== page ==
Why You Must Secure Your Website with TLS
By: Steven J. Vaughan-Nichols
Besides TLS simply hardening your website against hackers, Google now downgrades your site’s PageRank if it’s not secure.
Security isn’t an option on today’s websites. It’s a necessity. Google confers on sites that use HTTPS a higher search ranking. And who doesn’t want a higher PageRank?
But, wait there’s even more reason to lock down your site. Google will soon start marking websites that don’t use HTTPS first as insecure, then as broken. You so don’t want to go there.
To be exact, Google stated: “To help users browse the web safely, Chrome indicates connection security with an icon in the address bar. Historically, Chrome has not explicitly labeled HTTP connections as non-secure. Beginning in January 2017 (Chrome 56), we’ll mark HTTP pages that collect passwords or credit cards as non-secure, as part of a long-term plan to mark all HTTP sites as non-secure.”
Then, as 2017 progresses Google will increase the severity of its HTTP warnings, beginning with labeling HTTP pages as “not secure” in Incognito mode. Eventually, Google will label all HTTP pages as non-secure and change the HTTP security indicator to the red triangle that it uses for broken HTTPS.
Besides, even if you bristle at the idea of Google being the boss of you, securing your website just makes good common sense. We’ve known since 2010 when Firesheep showed your login could be stolen over Wi-Fi that the only way to have reliable security is for every website to have an encrypted connection.
To do that you need to add Secure Sockets Layer (SSL), and its far safer successor, TLS (Transport Layer Security), to your site. Both encrypt communications with public key encryption between your server and your end-users’ devices.
To make this happen, you need an X.509 Digital Certificate — generically called an SSL certificate — on your server. A digital signature from a trusted third party, a Certificate Authority (CA), guarantees the Digital Certificate’s authenticity so that your site’s visitors know the server is really the site it purports to be.
There are many CAs. Some of the best commercial ones are Network Solutions; Symantec, now owners of Verisign; and Thawte. Prices for certificates from a major provider range from $50 to $200. You can also get a free certificate, that’s every bit as good if you’re not doing e-commerce, from the non-profit Internet Security Research Group’s Let’s Encrypt.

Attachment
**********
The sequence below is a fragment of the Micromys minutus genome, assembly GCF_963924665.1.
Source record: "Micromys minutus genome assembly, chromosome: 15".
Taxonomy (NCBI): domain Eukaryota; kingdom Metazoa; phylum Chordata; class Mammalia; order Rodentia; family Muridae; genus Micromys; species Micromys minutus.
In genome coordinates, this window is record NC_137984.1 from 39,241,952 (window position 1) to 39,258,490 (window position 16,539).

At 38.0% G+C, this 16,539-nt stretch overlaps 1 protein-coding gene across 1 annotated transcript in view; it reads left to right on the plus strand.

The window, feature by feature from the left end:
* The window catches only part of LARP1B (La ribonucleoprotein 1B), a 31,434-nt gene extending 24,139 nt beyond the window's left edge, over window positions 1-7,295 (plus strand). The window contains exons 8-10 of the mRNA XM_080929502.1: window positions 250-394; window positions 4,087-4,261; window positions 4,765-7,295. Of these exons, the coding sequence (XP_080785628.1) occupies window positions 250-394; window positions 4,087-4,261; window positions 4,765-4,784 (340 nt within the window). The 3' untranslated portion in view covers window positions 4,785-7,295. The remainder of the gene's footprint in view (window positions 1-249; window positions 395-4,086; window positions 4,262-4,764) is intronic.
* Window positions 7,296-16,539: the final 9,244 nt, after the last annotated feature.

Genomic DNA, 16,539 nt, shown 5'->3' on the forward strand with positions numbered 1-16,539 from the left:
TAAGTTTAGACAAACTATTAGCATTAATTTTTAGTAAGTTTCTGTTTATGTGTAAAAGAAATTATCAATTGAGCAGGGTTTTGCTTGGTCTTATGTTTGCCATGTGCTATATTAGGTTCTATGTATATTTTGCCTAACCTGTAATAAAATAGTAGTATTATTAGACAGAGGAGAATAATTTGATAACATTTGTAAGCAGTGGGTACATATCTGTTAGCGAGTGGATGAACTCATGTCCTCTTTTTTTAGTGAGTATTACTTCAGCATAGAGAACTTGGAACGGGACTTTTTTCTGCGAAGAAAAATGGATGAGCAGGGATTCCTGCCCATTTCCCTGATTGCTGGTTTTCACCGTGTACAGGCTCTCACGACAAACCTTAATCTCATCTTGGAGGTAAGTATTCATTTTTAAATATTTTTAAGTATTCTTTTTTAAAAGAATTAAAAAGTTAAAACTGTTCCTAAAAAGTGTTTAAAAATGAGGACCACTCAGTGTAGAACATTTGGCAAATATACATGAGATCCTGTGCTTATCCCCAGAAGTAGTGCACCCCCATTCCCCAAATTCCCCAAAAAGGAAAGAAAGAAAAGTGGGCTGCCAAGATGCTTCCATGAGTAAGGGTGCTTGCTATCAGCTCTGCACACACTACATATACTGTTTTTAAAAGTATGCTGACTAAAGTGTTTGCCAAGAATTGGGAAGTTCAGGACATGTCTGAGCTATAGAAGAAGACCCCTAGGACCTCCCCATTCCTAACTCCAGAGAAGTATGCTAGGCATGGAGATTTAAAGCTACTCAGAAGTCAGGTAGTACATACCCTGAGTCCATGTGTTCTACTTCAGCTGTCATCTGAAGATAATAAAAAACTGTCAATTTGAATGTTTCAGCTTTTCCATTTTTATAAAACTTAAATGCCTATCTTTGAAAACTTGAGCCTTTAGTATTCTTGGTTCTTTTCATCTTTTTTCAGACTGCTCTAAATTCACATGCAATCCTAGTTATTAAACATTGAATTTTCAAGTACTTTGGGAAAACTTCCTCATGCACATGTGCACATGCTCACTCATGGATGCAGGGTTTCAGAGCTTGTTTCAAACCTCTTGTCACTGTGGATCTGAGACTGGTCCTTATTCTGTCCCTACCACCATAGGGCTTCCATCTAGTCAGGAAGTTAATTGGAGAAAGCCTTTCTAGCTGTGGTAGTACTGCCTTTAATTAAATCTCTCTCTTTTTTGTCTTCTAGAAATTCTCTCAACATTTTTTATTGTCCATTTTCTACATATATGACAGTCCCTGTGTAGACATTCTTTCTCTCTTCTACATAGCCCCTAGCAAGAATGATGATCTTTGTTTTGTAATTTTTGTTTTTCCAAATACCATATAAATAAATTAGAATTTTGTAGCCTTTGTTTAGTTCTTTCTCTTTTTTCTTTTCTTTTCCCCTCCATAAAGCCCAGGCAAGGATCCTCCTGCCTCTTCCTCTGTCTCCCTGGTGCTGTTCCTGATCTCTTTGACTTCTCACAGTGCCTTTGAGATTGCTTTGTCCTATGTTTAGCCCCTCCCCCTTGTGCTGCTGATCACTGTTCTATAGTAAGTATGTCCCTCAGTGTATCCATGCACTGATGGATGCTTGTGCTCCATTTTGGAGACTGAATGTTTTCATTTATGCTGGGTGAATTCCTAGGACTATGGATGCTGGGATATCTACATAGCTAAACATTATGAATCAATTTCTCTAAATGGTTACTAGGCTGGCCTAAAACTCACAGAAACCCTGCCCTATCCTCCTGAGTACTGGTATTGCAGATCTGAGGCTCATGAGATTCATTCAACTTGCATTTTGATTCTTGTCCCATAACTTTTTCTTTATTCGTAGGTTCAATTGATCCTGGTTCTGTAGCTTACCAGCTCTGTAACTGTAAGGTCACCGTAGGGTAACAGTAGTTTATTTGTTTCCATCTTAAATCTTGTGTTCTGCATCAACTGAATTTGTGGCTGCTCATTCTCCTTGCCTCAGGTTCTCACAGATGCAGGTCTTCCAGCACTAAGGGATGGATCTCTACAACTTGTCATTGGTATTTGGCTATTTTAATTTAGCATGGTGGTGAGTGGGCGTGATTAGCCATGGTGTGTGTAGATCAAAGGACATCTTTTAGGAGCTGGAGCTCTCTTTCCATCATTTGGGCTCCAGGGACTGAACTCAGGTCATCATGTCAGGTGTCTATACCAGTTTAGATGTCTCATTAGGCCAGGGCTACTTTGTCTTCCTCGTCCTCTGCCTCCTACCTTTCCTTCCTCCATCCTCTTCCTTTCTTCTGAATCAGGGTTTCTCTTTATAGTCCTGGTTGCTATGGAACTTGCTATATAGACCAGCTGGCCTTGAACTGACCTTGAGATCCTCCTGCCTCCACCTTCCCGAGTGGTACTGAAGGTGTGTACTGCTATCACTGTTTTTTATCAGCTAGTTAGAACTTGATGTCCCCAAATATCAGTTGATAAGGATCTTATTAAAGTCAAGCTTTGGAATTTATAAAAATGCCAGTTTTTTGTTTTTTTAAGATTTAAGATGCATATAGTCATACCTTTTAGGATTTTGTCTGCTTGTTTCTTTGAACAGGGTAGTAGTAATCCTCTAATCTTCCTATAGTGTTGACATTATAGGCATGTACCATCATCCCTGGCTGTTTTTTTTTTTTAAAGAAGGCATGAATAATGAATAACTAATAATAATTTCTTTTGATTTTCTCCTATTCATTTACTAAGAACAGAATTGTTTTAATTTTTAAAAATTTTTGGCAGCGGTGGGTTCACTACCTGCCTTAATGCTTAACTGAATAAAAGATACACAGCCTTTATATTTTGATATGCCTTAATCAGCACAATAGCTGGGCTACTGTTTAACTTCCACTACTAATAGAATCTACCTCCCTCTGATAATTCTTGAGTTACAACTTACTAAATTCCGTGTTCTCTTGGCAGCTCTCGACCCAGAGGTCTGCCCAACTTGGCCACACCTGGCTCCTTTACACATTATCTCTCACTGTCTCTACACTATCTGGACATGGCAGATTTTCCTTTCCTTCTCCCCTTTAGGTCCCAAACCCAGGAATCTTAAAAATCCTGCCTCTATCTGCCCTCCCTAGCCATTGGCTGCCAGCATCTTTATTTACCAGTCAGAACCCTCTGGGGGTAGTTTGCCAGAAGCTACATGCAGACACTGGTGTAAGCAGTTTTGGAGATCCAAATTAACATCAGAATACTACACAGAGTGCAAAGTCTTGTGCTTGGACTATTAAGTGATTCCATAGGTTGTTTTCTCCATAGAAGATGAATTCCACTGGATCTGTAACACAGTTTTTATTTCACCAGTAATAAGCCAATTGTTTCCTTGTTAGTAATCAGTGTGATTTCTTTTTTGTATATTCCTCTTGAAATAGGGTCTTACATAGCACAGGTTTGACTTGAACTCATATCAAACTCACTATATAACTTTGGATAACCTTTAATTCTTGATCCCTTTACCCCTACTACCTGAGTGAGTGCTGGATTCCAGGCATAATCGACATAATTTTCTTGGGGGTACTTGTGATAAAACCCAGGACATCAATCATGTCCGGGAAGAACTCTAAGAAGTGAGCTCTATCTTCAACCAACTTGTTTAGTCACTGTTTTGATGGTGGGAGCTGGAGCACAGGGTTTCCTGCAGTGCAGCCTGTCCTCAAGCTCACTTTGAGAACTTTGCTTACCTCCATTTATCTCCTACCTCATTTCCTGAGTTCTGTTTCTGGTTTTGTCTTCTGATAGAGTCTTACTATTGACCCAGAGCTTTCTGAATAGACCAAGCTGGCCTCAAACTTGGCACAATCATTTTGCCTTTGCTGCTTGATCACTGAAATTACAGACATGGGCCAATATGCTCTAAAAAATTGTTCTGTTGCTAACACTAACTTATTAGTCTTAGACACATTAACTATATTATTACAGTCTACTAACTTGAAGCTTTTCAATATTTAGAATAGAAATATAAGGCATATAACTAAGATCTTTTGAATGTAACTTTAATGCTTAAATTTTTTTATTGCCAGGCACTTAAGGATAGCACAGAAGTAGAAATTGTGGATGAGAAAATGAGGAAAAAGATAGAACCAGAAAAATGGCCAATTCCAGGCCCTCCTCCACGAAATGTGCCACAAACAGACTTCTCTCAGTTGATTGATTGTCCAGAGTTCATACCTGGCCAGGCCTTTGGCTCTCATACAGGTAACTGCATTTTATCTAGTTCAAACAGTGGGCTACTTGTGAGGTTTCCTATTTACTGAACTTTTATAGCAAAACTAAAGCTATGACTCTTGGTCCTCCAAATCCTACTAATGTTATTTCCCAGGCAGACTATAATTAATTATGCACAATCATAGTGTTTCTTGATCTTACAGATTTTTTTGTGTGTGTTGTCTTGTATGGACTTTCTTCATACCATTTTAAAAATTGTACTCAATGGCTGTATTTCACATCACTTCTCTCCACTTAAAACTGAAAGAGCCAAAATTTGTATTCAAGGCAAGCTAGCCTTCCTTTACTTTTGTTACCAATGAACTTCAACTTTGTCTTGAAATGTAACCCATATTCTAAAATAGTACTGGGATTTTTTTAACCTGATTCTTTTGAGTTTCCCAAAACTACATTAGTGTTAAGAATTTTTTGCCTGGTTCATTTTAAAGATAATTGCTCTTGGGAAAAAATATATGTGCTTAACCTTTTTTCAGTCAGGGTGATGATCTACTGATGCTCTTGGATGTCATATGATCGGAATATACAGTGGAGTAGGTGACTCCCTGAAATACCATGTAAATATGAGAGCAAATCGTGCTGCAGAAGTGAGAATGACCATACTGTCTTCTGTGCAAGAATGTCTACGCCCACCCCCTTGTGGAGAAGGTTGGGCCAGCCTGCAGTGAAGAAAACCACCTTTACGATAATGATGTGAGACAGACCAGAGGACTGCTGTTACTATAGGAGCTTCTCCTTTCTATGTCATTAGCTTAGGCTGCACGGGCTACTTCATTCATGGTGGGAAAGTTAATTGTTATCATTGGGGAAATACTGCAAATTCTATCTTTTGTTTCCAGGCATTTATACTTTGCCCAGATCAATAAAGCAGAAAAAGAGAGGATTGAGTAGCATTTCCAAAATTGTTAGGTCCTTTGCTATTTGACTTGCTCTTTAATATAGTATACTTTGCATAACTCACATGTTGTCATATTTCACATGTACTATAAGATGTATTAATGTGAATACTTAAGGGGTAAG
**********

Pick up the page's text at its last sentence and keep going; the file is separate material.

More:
The big difference between the commercial CAs and Let’s Encrypt is that the commercial businesses back up their security with a warranty of between five-hundred thousand and a million dollars. With Let’s Encrypt, you’re on your own.
You can also self-sign your own certificate. This is fine if it’s just you connecting to your site, but your visitors won’t be certain your site is really the one they intended to visit. As a stopgap security method, self-signed certificates are fine, but no one thinks self-signed certificates are really that secure.
Before deploying any certificate, you must know there are three different kinds of SSL certificates. These are, in order of least to most secure: Domain Validation (DV) SSL Certificates; Organization Validation (OV) SSL Certificates; and Extended Validation (EV) SSL Certificates.
A DV states that the domain is registered by someone with admin rights to the website. If the certificate is valid and signed by a trusted CA, a web browser connecting to the site will inform you that it has successfully secured an HTTPS connection. A DV would be all you’d need to secure a blog or simple website. Typically, self-signed certificates are DVs.
An OV validates the domain ownership and includes related information like the site owner’s name, city, state, and country. It’s the middle tier of certificates, but it’s not often used.
Anyone staging an e-commerce website needs to use an EV SSL certificate. It validates not only the domain ownership and organization information, but the site’s legal existence as well. Sites with an SV SSL certificate can be identified by their green address bar.
So, now that you know why you should do it and some of the technology behind what you’re doing, how do you add SSL/TLS to your site? Cloud host Linode has the answers in a series of useful articles:
- Obtain a Commercially Signed SSL Certificate on CentOS and Fedora
- Obtain a Commercially Signed SSL Certificate on Debian & Ubuntu
- Install Let’s Encrypt to Create SSL Certificates
- Create a Self-Signed Certificate on CentOS and Fedora
- Create a Self-Signed Certificate on Debian and Ubuntu
- Provide Encrypted Resource Access Using SSL Certificates on Nginx
- Multiple SSL Sites Using SubjectAltName
Nowadays, the internet can be a dire place. Fortunately, you can make your website a safe and trusted port in the storm for your users while improving your Google PageRank. So, without further ado, secure your website with TLS and start enjoying the benefits today.
Please feel free to share below any comments or insights about your experience using TLS and/or acquiring an SSL certificate. And if you found this blog useful, consider sharing it through social media.
About the blogger: Steven J. Vaughan-Nichols is a veteran IT journalist whose estimable work can be found on a host of channels, including ZDNet.com, PC Magazine, InfoWorld, ComputerWorld, Linux Today and eWEEK. Steven’s IT expertise comes without parallel — he has even been a Jeopardy! clue. And while his views and cloud situations are solely his and don’t necessarily reflect those of Linode, we are grateful for his contributions. He can be followed on Twitter (@sjvn).